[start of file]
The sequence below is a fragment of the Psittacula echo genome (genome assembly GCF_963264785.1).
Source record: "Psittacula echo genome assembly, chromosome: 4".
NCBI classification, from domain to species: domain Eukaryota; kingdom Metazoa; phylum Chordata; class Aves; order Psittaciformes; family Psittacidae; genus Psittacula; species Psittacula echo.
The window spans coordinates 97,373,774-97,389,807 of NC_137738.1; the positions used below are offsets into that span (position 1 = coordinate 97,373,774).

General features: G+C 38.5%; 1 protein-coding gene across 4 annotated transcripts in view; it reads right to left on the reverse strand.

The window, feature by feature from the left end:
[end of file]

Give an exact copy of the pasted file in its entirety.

The sequence below is a fragment of the Psittacula echo genome (genome assembly GCF_963264785.1).
Source record: "Psittacula echo genome assembly, chromosome: 4".
NCBI classification, from domain to species: domain Eukaryota; kingdom Metazoa; phylum Chordata; class Aves; order Psittaciformes; family Psittacidae; genus Psittacula; species Psittacula echo.
The window spans coordinates 97,373,774-97,389,807 of NC_137738.1; the positions used below are offsets into that span (position 1 = coordinate 97,373,774).

General features: G+C 38.5%; 1 protein-coding gene across 4 annotated transcripts in view; it reads right to left on the reverse strand.

The window, feature by feature from the left end: